Reviewed by GREG KING
Director: Neal Burger
Stars: Shailene Woodley, Theo James, Jai Courtney, Miles Teller, Ashley Judd, Tony Goldwyn, Kate Winslet, Zoe Kravitz, Ray Stevenson, Ansel Elgort, Maggie Q, Mekhi Phifer, Ben Lloyd-Hughes, Christian Madsen, Amy Newbold.
Yet another young adult novel set in a dystopian future and featuring a feisty heroine challenging
the status quo and rebelling against the strict structure and authoritarian government makes its
way to the screen. Comparisons to The Hunger Games will be inevitable, and while Divergent
doesn’t quite have the same compelling narrative and power it will certainly appeal to its target
Divergent borrows elements and themes from many of the other YA novels that have found their
way to the screen it is a coming of age story set in a dystopian world, and the story deals with
outsiders finding their place in a strange new world, and explores rich themes of identity,
conformity, independence and individuality, heroism and rebellion, power struggles, power and
ambition, and the concept of female empowerment.
Divergent is based on the popular, bestselling trilogy written by Veronica Roth, which has sold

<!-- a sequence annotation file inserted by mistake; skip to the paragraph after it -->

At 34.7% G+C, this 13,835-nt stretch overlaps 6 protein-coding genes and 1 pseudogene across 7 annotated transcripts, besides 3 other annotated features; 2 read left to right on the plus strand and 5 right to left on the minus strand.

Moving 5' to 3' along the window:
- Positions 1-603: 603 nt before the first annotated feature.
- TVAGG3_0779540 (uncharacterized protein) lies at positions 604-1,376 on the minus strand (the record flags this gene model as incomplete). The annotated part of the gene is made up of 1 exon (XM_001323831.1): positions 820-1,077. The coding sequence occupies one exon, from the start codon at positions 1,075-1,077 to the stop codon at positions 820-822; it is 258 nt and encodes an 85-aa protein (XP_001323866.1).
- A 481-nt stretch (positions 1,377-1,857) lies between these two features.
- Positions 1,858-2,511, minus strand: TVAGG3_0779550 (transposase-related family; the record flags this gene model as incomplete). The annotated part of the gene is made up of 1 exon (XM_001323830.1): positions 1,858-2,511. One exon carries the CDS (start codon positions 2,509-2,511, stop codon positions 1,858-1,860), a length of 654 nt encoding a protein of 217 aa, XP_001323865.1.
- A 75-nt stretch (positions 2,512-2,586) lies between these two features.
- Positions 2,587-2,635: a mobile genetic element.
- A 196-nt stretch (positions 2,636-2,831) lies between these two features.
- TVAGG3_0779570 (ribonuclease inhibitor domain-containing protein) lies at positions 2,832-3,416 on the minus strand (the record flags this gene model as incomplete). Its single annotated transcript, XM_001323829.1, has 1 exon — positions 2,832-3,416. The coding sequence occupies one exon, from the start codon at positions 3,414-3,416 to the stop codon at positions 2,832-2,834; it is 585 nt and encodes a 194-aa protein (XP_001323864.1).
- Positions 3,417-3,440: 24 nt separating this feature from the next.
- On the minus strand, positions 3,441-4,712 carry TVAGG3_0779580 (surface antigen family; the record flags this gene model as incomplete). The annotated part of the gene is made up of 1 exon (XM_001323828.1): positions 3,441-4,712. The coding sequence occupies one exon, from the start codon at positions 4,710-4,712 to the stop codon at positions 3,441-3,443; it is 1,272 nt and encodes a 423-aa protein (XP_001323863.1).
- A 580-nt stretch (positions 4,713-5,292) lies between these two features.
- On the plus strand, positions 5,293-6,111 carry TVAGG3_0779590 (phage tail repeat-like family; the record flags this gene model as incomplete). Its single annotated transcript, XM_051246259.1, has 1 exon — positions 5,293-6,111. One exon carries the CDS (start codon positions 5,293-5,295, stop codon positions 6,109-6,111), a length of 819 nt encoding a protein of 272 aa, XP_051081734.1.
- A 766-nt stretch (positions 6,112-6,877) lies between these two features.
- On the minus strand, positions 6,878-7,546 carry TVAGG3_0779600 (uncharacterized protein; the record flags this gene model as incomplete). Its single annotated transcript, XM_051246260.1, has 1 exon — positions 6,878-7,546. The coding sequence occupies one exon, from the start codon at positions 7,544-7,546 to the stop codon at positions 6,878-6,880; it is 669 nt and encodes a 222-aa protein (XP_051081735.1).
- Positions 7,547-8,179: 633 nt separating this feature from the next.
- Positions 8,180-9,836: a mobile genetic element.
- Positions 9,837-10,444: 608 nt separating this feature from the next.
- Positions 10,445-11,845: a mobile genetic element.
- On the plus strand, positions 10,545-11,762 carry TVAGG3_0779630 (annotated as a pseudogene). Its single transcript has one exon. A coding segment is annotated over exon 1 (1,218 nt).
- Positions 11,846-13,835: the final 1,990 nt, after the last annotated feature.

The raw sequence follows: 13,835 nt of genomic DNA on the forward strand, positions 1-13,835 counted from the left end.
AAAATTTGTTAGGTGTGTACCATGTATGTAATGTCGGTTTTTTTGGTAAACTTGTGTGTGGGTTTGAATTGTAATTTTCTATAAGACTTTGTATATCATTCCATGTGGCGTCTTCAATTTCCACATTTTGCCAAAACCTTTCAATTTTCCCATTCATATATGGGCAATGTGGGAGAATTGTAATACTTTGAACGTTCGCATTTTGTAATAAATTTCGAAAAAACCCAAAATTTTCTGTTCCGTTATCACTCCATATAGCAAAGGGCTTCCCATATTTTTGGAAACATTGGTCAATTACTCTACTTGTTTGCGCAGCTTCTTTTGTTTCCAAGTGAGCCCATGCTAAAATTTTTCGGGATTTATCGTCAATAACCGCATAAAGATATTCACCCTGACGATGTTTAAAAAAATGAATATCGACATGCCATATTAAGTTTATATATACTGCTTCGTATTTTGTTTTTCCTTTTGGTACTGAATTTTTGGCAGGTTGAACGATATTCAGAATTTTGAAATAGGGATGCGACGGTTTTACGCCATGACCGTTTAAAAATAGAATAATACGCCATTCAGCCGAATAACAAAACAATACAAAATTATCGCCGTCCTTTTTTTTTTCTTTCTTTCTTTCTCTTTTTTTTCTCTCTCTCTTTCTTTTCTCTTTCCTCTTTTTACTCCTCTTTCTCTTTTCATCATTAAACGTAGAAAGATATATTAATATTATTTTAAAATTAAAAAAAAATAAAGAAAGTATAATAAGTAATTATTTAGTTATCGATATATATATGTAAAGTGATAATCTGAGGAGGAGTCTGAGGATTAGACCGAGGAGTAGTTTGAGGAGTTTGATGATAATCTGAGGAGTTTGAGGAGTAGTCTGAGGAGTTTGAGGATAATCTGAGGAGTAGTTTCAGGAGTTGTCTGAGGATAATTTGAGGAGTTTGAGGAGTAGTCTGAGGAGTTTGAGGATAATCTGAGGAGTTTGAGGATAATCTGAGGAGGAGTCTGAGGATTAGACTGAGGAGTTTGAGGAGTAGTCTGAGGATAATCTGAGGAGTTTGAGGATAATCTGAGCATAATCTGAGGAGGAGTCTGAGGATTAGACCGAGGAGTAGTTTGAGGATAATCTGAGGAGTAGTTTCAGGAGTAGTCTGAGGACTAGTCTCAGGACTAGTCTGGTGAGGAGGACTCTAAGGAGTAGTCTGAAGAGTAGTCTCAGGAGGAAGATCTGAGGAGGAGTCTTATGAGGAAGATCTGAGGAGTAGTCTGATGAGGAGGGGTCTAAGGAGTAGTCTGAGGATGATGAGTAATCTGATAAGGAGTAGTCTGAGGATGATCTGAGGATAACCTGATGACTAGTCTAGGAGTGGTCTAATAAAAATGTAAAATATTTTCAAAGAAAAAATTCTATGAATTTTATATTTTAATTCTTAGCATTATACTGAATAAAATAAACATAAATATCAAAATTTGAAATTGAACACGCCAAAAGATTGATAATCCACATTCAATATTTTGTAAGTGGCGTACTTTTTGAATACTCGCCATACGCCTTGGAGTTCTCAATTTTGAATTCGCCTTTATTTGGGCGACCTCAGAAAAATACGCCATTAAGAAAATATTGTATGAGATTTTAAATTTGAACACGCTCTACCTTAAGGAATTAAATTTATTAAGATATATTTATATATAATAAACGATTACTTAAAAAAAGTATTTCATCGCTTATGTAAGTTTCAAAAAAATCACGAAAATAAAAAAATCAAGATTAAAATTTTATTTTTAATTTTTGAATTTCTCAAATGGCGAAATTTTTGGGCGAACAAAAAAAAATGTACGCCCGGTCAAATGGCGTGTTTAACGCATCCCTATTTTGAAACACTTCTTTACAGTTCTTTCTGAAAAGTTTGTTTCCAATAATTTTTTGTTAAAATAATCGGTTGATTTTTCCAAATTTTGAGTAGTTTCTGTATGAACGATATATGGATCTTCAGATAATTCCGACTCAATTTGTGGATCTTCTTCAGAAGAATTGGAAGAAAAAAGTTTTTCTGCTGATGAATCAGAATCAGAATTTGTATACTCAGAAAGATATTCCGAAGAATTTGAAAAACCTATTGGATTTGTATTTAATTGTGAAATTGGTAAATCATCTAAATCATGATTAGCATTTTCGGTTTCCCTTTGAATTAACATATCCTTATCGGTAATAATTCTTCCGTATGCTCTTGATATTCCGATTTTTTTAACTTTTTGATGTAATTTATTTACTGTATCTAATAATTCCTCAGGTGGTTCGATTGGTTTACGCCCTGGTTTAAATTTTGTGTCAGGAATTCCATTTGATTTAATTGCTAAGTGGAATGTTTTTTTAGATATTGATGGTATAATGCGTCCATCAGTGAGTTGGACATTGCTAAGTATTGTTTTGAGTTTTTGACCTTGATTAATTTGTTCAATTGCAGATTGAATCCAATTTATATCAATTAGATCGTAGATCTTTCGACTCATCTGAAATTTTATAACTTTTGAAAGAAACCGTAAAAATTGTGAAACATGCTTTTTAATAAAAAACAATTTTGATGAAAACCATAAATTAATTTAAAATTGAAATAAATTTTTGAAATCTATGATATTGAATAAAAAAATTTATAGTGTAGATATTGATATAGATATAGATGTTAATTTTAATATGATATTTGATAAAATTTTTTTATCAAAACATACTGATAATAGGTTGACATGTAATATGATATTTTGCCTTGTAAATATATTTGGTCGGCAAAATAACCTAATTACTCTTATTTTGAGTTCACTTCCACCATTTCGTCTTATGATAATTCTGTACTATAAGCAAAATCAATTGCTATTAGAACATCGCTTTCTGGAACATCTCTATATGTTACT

over eleven million copies. The screenplay from Evan Daugherty (Snow White And The
Huntsman, etc) and Vanessa Taylor (a tv writer whose work includes episodes of Alias, Jack And
Bobby, and the romcom Hope Springs, etc) remains reasonably faithful to the source material.
The film is set in a future, 100 years after a war devastated the planet. The action takes place in
Chicago, which has been ravaged by the apocalyptic events of the past, and the crumbling city
now lies enclosed by an electrified fence. To try and maintain order in this brave new world, the
authorities have devised a scheme whereby society has been divided into five factions, each with
its own identity and purpose. But as we well know, once you start introducing factions or cliques